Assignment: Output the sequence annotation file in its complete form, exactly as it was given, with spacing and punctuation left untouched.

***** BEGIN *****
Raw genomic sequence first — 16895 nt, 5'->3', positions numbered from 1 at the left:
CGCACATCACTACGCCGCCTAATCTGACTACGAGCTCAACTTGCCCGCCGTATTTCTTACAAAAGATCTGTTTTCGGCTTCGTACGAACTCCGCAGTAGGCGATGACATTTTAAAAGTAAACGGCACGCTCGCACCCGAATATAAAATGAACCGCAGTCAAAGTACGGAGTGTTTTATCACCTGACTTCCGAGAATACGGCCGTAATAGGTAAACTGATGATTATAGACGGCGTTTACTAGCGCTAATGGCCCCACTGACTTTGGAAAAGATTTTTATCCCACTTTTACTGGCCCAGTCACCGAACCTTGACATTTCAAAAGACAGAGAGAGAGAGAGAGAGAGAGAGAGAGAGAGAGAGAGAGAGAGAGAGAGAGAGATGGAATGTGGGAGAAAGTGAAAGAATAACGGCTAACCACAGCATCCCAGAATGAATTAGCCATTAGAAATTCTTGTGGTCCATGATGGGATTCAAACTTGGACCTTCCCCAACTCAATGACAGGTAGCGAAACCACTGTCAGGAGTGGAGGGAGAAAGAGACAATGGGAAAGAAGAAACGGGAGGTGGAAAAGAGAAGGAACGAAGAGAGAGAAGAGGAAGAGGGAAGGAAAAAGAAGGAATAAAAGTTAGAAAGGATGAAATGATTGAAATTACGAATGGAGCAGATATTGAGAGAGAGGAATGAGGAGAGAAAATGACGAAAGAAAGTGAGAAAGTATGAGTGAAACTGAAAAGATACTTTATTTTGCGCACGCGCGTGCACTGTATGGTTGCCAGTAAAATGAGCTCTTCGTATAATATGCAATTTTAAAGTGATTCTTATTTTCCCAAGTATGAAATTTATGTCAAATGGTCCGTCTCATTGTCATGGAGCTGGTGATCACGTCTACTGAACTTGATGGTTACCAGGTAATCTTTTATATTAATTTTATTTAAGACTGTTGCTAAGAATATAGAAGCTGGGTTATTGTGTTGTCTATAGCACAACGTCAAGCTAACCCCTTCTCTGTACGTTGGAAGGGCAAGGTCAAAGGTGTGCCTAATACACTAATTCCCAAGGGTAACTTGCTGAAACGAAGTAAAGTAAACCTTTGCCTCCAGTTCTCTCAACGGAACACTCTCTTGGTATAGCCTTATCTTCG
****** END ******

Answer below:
Raw genomic sequence first — 16895 nt, 5'->3', positions numbered from 1 at the left:
CGCACATCACTACGCCGCCTAATCTGACTACGAGCTCAACTTGCCCGCCGTATTTCTTACAAAAGATCTGTTTTCGGCTTCGTACGAACTCCGCAGTAGGCGATGACATTTTAAAAGTAAACGGCACGCTCGCACCCGAATATAAAATGAACCGCAGTCAAAGTACGGAGTGTTTTATCACCTGACTTCCGAGAATACGGCCGTAATAGGTAAACTGATGATTATAGACGGCGTTTACTAGCGCTAATGGCCCCACTGACTTTGGAAAAGATTTTTATCCCACTTTTACTGGCCCAGTCACCGAACCTTGACATTTCAAAAGACAGAGAGAGAGAGAGAGAGAGAGAGAGAGAGAGAGAGAGAGAGAGAGAGAGAGAGATGGAATGTGGGAGAAAGTGAAAGAATAACGGCTAACCACAGCATCCCAGAATGAATTAGCCATTAGAAATTCTTGTGGTCCATGATGGGATTCAAACTTGGACCTTCCCCAACTCAATGACAGGTAGCGAAACCACTGTCAGGAGTGGAGGGAGAAAGAGACAATGGGAAAGAAGAAACGGGAGGTGGAAAAGAGAAGGAACGAAGAGAGAGAAGAGGAAGAGGGAAGGAAAAAGAAGGAATAAAAGTTAGAAAGGATGAAATGATTGAAATTACGAATGGAGCAGATATTGAGAGAGAGGAATGAGGAGAGAAAATGACGAAAGAAAGTGAGAAAGTATGAGTGAAACTGAAAAGATACTTTATTTTGCGCACGCGCGTGCACTGTATGGTTGCCAGTAAAATGAGCTCTTCGTATAATATGCAATTTTAAAGTGATTCTTATTTTCCCAAGTATGAAATTTATGTCAAATGGTCCGTCTCATTGTCATGGAGCTGGTGATCACGTCTACTGAACTTGATGGTTACCAGGTAATCTTTTATATTAATTTTATTTAAGACTGTTGCTAAGAATATAGAAGCTGGGTTATTGTGTTGTCTATAGCACAACGTCAAGCTAACCCCTTCTCTGTACGTTGGAAGGGCAAGGTCAAAGGTGTGCCTAATACACTAATTCCCAAGGGTAACTTGCTGAAACGAAGTAAAGTAAACCTTTGCCTCCAGTTCTCTCAACGGAACACTCTCTTGGTATAGCCTTATCTTCG